In vivo estimation of myocardial infarct size and left ventricular function by prospectively gated computerized transmission tomography

R. A. Slutsky, R. F. Mattrey, S. A. Long, C. B. Higgins

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24 Scopus citations


We evaluated 11 dogs using computerized transmission tomography (CTT); eight were studied after coronary occlusion and three served as sham controls. Ungated scans (1 cm deep) of the left ventricle (LV) were obtained from LV apex to base to determine infarct size (IS). At the middle LV level, prospectively gated scans were obtained to determine LV function. In all infarct dogs, contrast medium enhancement of the entire infarct or the periphery of the infarct occurred. Autopsy IS was compared with the IS by CTT using either the inner (IM) or outer margin (OM) of the contrast-enhanced periphery of the infarcts as the border of the infarct. IS by both CTT techniques correlated well with autopsy IS (r = 0.89 for IM; r = 0.93 for OM). The estimate using OM (26.5 ± 12 g) gave IS sizes similar to autopsy values (25.5 ± 11.7 g), but IS derived using IM (14.1 ± 8.0 g) underestimated autopsy values by approximately 45% (p<0.01). From the prospectively gated CTT images, we calculated mid-LV end-diastolic (EDA) and end-systolic areas (ESA) as well as percent area change before and after coronary occlusion. EDA increased from 17.0 ± 5.3 cm2 to 23.7 ± 7.6 cm2 (p<0.05). ESA increased from 12.1 ± 4.1 cm2 to 18.6 7.2 cm2 (p<0.05), and percent area change decreased from 29.3 ± 5.0% to 21.7 ± 9.9% (p<0.05). We conclude that CTT imaging can reliably estimate IS, particularly when the area of rim enhancement of the infarct is included within the presumed infarct region. Estimates of chamber function can be made from gated CTT scans. Anterior myocardial infarctions produce left ventricular dilatation with reduced chamber function, which can be detected by gated CTT scans.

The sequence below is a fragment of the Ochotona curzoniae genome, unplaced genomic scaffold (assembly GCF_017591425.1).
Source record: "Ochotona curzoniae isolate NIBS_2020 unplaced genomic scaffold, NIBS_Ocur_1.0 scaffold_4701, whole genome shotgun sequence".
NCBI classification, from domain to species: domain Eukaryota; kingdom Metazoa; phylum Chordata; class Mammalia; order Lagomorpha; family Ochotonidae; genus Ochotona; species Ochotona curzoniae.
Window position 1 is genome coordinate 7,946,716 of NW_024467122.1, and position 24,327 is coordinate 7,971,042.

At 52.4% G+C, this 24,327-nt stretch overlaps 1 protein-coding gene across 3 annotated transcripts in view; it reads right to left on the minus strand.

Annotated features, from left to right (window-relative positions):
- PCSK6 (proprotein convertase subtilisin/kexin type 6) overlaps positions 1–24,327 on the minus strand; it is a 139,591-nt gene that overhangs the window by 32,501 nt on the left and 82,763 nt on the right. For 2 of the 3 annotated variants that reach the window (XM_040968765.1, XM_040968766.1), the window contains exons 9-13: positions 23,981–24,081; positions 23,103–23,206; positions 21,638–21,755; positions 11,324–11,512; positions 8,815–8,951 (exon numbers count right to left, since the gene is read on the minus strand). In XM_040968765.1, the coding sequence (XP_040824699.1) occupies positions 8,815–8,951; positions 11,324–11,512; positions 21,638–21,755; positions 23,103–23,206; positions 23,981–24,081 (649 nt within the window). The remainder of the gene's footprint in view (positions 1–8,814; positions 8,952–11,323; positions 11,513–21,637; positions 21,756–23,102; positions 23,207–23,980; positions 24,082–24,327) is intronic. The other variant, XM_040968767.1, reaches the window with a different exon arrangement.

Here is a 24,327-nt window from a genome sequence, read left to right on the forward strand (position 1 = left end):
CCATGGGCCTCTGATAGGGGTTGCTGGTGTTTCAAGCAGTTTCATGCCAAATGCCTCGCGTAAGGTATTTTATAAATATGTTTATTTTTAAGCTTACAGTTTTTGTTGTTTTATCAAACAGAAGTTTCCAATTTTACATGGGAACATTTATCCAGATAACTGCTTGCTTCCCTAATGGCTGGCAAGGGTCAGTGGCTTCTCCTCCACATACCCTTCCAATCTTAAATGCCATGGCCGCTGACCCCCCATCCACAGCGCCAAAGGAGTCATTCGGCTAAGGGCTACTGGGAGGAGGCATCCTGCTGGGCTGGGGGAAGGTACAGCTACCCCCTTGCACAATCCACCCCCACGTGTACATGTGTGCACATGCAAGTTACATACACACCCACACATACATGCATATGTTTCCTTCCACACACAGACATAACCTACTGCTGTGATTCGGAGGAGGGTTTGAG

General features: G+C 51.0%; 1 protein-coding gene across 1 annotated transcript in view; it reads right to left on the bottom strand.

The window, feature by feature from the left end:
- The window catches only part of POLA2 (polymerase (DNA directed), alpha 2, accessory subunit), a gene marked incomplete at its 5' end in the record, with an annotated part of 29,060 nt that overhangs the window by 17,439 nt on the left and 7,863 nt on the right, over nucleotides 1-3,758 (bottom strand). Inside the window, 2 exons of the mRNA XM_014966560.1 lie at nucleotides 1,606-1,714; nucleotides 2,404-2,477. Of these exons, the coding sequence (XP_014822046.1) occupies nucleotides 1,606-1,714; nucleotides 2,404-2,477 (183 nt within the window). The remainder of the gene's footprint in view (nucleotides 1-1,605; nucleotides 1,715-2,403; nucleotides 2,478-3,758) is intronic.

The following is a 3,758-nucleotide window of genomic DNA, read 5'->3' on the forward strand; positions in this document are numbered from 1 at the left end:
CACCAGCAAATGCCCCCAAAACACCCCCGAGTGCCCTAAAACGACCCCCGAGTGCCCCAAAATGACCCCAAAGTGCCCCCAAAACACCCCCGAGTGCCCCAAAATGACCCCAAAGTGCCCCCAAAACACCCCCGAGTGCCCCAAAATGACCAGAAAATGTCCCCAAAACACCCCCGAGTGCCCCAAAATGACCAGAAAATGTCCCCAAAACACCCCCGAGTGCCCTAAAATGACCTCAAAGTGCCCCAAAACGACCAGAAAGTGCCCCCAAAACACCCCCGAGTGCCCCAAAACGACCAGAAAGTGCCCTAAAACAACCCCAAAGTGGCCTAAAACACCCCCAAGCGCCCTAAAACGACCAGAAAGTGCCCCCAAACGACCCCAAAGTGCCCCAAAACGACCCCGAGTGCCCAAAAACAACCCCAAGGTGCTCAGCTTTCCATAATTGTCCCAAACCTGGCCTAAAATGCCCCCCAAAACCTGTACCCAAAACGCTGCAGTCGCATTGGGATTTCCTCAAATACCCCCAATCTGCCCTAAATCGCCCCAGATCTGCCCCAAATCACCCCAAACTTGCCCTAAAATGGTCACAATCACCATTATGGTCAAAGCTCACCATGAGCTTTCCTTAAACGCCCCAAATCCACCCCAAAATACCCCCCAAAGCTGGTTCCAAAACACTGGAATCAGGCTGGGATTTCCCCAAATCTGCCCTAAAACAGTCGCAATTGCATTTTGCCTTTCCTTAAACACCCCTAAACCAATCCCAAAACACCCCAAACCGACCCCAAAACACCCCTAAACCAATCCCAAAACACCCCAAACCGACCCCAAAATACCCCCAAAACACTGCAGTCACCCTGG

Original languageEnglish (US)
Pages (from-to)759-765
Number of pages7
Issue number4
StatePublished - Jan 1 1983


ASJC Scopus subject areas

  • Cardiology and Cardiovascular Medicine
  • Physiology (medical)

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